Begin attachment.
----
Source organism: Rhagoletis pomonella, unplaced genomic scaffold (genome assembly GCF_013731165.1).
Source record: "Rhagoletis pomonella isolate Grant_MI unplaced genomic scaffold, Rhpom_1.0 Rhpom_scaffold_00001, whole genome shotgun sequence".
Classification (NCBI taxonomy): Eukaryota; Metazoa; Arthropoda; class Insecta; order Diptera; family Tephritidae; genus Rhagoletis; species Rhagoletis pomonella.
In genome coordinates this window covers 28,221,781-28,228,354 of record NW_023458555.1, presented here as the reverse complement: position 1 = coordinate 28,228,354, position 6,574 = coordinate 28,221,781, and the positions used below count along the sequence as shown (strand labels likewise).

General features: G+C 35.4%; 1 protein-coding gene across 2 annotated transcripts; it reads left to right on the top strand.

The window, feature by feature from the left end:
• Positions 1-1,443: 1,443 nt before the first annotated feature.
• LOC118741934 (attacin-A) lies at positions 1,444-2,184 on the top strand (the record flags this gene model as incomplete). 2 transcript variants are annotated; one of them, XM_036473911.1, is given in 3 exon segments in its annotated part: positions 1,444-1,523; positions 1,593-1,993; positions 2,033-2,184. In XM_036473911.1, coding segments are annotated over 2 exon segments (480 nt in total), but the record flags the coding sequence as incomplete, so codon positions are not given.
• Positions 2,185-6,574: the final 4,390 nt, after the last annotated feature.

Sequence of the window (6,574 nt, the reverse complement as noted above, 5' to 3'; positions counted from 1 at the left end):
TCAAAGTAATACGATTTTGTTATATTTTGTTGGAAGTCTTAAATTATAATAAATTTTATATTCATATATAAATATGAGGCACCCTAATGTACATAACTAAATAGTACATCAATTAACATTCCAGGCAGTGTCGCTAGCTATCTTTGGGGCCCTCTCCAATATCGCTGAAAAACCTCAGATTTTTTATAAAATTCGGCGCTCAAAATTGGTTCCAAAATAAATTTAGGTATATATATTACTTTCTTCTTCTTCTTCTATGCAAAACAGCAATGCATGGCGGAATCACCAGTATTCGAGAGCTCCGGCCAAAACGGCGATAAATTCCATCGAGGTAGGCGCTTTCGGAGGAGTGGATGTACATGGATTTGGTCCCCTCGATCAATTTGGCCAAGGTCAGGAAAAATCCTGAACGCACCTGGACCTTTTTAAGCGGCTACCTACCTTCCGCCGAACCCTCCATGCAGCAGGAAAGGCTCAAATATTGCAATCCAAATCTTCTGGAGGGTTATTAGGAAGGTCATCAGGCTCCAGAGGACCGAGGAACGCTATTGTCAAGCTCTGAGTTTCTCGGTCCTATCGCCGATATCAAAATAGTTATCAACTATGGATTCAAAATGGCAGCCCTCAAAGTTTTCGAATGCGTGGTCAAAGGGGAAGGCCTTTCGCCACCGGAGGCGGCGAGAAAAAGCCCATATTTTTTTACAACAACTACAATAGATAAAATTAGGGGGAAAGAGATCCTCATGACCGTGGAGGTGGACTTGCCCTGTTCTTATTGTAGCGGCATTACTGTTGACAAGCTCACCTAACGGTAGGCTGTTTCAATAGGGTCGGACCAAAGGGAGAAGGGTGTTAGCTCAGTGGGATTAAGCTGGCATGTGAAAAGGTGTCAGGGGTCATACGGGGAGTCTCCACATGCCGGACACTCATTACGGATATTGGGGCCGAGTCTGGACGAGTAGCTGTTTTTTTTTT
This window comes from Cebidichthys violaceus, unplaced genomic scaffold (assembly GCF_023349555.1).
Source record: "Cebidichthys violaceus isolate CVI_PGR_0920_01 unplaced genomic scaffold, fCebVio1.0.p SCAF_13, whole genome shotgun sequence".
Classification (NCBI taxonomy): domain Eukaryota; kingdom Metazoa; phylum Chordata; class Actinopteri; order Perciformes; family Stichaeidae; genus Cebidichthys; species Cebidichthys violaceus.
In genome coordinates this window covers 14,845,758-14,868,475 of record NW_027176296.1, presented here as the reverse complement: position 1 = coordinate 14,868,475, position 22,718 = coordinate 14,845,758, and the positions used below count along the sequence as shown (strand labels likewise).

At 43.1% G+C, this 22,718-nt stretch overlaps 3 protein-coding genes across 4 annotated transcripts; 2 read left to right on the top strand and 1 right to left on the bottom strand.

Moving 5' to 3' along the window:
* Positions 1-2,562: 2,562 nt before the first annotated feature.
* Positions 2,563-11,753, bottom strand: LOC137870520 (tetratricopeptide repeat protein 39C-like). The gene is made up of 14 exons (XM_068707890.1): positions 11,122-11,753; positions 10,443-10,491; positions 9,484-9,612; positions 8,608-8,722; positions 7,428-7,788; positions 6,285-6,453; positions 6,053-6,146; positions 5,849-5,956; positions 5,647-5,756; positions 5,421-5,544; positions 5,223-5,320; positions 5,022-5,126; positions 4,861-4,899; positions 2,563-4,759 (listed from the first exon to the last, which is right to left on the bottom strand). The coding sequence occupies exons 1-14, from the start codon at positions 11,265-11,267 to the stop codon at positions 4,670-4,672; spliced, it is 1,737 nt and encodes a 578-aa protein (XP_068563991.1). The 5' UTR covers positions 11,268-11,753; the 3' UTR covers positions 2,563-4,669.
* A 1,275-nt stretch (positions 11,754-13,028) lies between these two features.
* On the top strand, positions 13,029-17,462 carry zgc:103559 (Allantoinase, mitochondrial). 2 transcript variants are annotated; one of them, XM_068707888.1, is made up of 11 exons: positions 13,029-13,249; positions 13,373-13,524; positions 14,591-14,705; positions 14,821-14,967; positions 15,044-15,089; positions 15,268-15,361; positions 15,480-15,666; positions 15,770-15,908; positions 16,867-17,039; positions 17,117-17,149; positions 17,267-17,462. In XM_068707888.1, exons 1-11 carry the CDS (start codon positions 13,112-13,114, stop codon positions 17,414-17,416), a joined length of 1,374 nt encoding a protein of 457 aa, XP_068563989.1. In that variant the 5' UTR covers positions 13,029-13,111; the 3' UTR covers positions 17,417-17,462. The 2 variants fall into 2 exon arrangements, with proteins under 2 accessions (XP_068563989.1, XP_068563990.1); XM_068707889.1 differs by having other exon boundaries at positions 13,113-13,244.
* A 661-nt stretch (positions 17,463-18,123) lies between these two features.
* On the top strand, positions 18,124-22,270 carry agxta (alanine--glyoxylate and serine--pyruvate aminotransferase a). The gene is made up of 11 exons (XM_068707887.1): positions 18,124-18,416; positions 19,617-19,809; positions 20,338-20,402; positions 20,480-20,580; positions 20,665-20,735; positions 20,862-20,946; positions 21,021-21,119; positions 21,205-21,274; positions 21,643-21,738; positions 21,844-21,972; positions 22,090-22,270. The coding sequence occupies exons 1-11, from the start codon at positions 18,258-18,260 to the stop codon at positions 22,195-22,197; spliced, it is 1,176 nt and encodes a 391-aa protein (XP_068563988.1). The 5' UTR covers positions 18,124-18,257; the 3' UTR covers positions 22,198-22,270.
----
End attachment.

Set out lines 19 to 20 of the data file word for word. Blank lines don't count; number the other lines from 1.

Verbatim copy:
* Positions 2,563-11,753, bottom strand: LOC137870520 (tetratricopeptide repeat protein 39C-like). The gene is made up of 14 exons (XM_068707890.1): positions 11,122-11,753; positions 10,443-10,491; positions 9,484-9,612; positions 8,608-8,722; positions 7,428-7,788; positions 6,285-6,453; positions 6,053-6,146; positions 5,849-5,956; positions 5,647-5,756; positions 5,421-5,544; positions 5,223-5,320; positions 5,022-5,126; positions 4,861-4,899; positions 2,563-4,759 (listed from the first exon to the last, which is right to left on the bottom strand). The coding sequence occupies exons 1-14, from the start codon at positions 11,265-11,267 to the stop codon at positions 4,670-4,672; spliced, it is 1,737 nt and encodes a 578-aa protein (XP_068563991.1). The 5' UTR covers positions 11,268-11,753; the 3' UTR covers positions 2,563-4,669.
* A 1,275-nt stretch (positions 11,754-13,028) lies between these two features.